An international team led by Professor Barbara Maher, of Lancaster University in the UK, has found that iron-rich, magnetic combustion- and friction-derived nanoparticles (CFDNPs), which are abundant in particulate air pollution, are highly abundant in the hearts of young urban residents with lifelong exposure to high concentrations of particulate air pollution above current USEPA standards. A 2016 study by Professor Maher and colleagues found abundant magnetite nanoparticles in brain tissue; magnetite is toxic and has been implicated in the production of reactive oxygen species (free radicals) in the human brain, which are associated with neurodegenerative diseases including Alzheimer’s disease. Solid CFDNPs in air pollution are characterized by the abundant presence of strongly magnetic, iron-rich particles which condense and/or oxidize upon airborne release, often retaining a rounded or spherical shape as they cool. These magnetic nanospheres are abundant in urban airborne PM, and are released from a wide range of PM sources, including transport (road exhaust and brake-wear, rail and metro), metal processing and power generation plants. In Mexico City, residents are exposed year-round to airborne PM concentrations above the National Air Ambient Quality Standards (NAAQS) for the US; both the PM2.5 annual air quality standard of 12 μg/m3 and the 24-hr standard of 35 μg/m3 have been exceeded for the last two decades. In the new study, Maher and her colleagues used magnetic analysis and transmission electron microscopy (TEM) to identify heart CFDNPs and measured oxidative stress (cellular prion protein, PrPC), and endoplasmic reticulum (ER) stress (glucose regulated protein, GRP78) in 72 subjects age 23.8 ± 9.4y: 63 Mexico City residents and 9 controls. Magnetite/maghemite nanoparticles displaying the typical rounded crystal morphologies and fused surface textures of CFDNPs were more abundant in MMC residents’ hearts. NPs, ∼2–10 × more abundant in exposed vs controls, were present inside mitochondria in ventricular cardiomyocytes, in ER, at mitochondria-ER contact sites (MERCs), intercalated disks, endothelial and mast cells. Erythrocytes were identified transferring ‘hitchhiking’ NPs to activated endothelium. Magnetic CFDNP concentrations and particle numbers ranged from 0.2 to 1.7 μg/g and ∼2 to 22 × 109/g, respectively. Co-occurring with cardiomyocyte NPs were abnormal mitochondria and MERCs, dilated ER, and lipofuscin. MMC residents had strong left ventricular PrPC and bi-ventricular GRP78 up-regulation. The health impact of up to ∼22 billion magnetic NPs/g of ventricular tissue are likely reflecting the combination of surface charge, ferrimagnetism, and redox activity, and includes their potential for disruption of the heart’s electrical impulse pathways, hyperthermia and alignment and/or rotation in response to magnetic fields. Exposure to solid NPs appears to be directly associated with early and significant cardiac damage.—Calderón-Garcidueñas et al. The organelles and structures containing abundant NPs displayed substantial abnormality. The subjects also have significant neurovascular unit damage and evolving Alzheimer’s disease. Failure to compensate for chronic myocardial inflammation, oxidative and ER stress possibly resulting from incursion of iron-rich, magnetic, redox-active NPs may prime the development of pathophysiological CV states in children and young adults in polluted environments. Identification of magnetic CFDNPs in the heart tissue of children and young adults provides an important novel layer of information for the understanding of CVD pathogenesis and emphasizes the urgent need for prioritization of particulate air pollution control. Exposure to iron-rich combustion- and friction-derived nanoparticles is a modifiable risk factor for the development of cardiovascular diseases. This study substantially advances the case for global efforts to reduce exposure to particulate matter air pollution and, specifically, to regulate the ultrafine fraction.—Calderón-Garcidueñas et al. Resources Lilian Calderón-Garcidueñas, Angélica González-Maciel, Partha S. Mukherjee, Rafael Reynoso-Robles, Beatriz Pérez-Guillé, Carlos Gayosso-Chávez, Ricardo Torres-Jardón, Janet V. Cross, Imad A.M. Ahmed, Vassil V. Karloukovski, Barbara A. Maher (2019) “Combustion- and friction-derived magnetic air pollution nanoparticles in human hearts,” Environmental Research doi: 10.1016/j.envres.2019.108567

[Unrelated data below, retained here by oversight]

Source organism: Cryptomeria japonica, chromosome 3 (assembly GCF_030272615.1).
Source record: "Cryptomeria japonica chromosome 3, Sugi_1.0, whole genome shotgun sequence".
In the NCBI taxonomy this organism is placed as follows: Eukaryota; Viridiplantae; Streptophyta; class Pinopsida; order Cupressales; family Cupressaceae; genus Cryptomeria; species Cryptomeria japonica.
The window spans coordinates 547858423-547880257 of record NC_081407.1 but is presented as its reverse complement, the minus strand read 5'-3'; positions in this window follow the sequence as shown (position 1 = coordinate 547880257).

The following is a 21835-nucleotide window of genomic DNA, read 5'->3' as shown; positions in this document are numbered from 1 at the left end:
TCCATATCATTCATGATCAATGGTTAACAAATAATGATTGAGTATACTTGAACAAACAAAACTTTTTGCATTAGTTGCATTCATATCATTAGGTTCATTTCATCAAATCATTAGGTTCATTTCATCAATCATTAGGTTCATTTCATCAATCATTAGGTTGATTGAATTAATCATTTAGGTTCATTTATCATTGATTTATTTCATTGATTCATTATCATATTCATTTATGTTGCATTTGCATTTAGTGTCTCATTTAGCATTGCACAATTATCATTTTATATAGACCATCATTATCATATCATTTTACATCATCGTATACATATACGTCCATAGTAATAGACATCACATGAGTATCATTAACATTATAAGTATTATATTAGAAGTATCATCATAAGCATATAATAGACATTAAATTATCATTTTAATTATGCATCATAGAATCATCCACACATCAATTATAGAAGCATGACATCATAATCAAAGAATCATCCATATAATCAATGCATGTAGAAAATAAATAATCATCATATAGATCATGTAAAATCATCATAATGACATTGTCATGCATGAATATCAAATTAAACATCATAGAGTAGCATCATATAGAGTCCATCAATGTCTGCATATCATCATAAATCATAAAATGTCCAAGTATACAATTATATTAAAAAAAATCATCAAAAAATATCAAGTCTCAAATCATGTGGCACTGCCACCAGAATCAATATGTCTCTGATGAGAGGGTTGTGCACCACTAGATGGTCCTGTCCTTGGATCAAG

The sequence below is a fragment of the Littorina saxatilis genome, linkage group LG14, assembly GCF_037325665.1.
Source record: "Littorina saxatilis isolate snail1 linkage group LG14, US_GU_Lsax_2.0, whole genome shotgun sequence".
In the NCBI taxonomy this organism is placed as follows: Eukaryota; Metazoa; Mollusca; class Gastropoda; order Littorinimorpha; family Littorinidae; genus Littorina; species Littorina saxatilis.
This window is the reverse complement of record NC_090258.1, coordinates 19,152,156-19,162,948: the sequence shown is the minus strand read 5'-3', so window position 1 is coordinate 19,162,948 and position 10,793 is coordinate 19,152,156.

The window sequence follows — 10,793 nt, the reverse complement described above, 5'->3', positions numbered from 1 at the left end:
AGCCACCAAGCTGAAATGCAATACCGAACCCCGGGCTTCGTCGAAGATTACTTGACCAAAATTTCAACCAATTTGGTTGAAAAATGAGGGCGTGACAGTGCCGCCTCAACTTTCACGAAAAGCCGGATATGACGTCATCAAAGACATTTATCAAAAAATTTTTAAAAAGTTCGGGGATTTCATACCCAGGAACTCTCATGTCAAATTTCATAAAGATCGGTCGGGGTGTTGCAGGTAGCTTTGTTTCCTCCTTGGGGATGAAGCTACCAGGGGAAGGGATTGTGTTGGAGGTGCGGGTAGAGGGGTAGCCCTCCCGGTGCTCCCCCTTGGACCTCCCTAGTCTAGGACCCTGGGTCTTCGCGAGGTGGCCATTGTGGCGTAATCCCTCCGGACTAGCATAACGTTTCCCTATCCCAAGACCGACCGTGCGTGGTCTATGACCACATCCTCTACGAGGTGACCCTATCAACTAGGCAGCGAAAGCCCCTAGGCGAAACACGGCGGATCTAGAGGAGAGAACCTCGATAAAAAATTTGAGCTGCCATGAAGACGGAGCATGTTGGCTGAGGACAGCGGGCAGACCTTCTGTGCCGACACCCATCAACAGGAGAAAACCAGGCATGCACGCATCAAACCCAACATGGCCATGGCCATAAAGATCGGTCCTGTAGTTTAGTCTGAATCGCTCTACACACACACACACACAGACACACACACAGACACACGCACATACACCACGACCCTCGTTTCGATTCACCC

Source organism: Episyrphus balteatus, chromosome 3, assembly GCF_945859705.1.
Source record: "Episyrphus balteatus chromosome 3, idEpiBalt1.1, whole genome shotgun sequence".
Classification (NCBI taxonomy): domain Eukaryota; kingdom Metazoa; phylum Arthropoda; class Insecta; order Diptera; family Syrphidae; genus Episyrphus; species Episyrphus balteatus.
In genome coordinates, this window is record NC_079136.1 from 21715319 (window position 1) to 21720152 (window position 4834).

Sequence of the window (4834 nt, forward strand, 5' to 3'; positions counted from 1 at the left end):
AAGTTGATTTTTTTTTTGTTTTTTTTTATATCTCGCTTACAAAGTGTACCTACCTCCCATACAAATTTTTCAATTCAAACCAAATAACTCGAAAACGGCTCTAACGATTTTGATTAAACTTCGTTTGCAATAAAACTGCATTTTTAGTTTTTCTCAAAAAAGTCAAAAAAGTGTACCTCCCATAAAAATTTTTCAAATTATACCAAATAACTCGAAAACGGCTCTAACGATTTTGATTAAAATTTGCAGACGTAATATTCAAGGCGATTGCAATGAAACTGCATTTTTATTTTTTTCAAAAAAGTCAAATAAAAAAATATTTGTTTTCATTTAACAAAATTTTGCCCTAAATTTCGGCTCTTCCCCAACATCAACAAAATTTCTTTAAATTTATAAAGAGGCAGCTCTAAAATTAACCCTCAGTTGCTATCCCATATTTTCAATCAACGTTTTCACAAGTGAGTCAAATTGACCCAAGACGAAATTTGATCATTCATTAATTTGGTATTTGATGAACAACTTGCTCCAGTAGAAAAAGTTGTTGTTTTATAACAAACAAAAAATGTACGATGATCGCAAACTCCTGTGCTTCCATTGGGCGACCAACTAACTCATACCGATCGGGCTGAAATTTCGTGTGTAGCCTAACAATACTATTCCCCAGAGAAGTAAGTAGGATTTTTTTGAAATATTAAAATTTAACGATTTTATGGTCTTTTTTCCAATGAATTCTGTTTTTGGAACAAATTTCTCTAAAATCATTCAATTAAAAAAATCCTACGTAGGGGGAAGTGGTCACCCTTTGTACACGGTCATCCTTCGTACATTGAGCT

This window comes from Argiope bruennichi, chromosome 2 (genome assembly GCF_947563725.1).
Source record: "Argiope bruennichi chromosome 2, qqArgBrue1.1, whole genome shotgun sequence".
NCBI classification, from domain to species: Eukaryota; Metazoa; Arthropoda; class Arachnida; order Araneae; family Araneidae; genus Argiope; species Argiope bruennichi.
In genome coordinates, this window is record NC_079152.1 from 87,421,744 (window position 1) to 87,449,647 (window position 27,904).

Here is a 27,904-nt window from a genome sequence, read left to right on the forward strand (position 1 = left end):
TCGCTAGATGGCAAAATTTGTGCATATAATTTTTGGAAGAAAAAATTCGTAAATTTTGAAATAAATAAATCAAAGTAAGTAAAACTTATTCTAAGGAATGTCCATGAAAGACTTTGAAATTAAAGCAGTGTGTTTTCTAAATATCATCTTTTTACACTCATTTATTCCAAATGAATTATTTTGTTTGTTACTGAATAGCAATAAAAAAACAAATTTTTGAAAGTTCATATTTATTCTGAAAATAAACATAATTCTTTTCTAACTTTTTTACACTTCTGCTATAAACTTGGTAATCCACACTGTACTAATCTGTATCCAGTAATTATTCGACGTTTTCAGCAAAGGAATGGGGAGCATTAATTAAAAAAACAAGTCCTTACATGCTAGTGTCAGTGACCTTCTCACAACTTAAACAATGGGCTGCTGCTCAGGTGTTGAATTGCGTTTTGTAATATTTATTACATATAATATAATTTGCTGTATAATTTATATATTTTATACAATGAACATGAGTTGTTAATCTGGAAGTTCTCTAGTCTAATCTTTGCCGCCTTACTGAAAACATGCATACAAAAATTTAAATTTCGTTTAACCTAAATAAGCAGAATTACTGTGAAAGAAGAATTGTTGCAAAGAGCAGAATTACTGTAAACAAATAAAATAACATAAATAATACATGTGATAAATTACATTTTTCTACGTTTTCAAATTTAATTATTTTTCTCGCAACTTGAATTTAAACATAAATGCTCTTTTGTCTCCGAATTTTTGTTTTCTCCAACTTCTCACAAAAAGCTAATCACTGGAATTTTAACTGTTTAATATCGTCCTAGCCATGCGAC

18 more Solaris trolleybuses going to Italian cities; 45 kWh battery packs